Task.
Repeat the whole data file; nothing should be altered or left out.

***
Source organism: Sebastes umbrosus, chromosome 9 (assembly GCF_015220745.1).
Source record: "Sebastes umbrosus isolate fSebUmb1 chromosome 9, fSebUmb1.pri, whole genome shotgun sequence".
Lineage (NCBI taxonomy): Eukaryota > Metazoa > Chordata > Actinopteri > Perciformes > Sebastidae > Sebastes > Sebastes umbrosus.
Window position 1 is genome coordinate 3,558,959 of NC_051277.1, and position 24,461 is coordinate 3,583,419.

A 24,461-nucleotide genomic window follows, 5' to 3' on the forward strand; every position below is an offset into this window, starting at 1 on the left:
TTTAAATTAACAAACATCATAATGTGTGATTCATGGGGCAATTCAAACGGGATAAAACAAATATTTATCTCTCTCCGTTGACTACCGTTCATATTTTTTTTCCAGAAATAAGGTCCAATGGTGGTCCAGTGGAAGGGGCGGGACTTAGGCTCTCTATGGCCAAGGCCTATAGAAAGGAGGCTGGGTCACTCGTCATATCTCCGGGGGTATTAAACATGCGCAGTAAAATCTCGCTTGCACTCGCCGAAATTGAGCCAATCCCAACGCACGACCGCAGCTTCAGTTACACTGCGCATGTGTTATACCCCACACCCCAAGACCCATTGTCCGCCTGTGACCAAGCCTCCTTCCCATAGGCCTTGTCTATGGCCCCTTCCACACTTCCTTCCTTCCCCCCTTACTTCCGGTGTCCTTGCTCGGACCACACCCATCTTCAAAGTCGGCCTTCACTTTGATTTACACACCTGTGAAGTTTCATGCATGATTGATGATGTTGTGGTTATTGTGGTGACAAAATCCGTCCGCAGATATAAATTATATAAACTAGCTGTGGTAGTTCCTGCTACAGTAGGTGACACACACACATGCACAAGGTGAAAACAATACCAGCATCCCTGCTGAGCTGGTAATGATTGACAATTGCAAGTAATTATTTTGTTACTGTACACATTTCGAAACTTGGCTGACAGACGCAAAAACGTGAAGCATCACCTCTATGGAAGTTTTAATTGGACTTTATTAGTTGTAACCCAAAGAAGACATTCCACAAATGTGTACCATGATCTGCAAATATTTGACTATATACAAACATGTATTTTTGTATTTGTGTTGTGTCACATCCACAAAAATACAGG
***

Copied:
Source organism: Sebastes umbrosus, chromosome 9 (assembly GCF_015220745.1).
Source record: "Sebastes umbrosus isolate fSebUmb1 chromosome 9, fSebUmb1.pri, whole genome shotgun sequence".
Lineage (NCBI taxonomy): Eukaryota > Metazoa > Chordata > Actinopteri > Perciformes > Sebastidae > Sebastes > Sebastes umbrosus.
Window position 1 is genome coordinate 3,558,959 of NC_051277.1, and position 24,461 is coordinate 3,583,419.

A 24,461-nucleotide genomic window follows, 5' to 3' on the forward strand; every position below is an offset into this window, starting at 1 on the left:
TTTAAATTAACAAACATCATAATGTGTGATTCATGGGGCAATTCAAACGGGATAAAACAAATATTTATCTCTCTCCGTTGACTACCGTTCATATTTTTTTTCCAGAAATAAGGTCCAATGGTGGTCCAGTGGAAGGGGCGGGACTTAGGCTCTCTATGGCCAAGGCCTATAGAAAGGAGGCTGGGTCACTCGTCATATCTCCGGGGGTATTAAACATGCGCAGTAAAATCTCGCTTGCACTCGCCGAAATTGAGCCAATCCCAACGCACGACCGCAGCTTCAGTTACACTGCGCATGTGTTATACCCCACACCCCAAGACCCATTGTCCGCCTGTGACCAAGCCTCCTTCCCATAGGCCTTGTCTATGGCCCCTTCCACACTTCCTTCCTTCCCCCCTTACTTCCGGTGTCCTTGCTCGGACCACACCCATCTTCAAAGTCGGCCTTCACTTTGATTTACACACCTGTGAAGTTTCATGCATGATTGATGATGTTGTGGTTATTGTGGTGACAAAATCCGTCCGCAGATATAAATTATATAAACTAGCTGTGGTAGTTCCTGCTACAGTAGGTGACACACACACATGCACAAGGTGAAAACAATACCAGCATCCCTGCTGAGCTGGTAATGATTGACAATTGCAAGTAATTATTTTGTTACTGTACACATTTCGAAACTTGGCTGACAGACGCAAAAACGTGAAGCATCACCTCTATGGAAGTTTTAATTGGACTTTATTAGTTGTAACCCAAAGAAGACATTCCACAAATGTGTACCATGATCTGCAAATATTTGACTATATACAAACATGTATTTTTGTATTTGTGTTGTGTCACATCCACAAAAATACAGG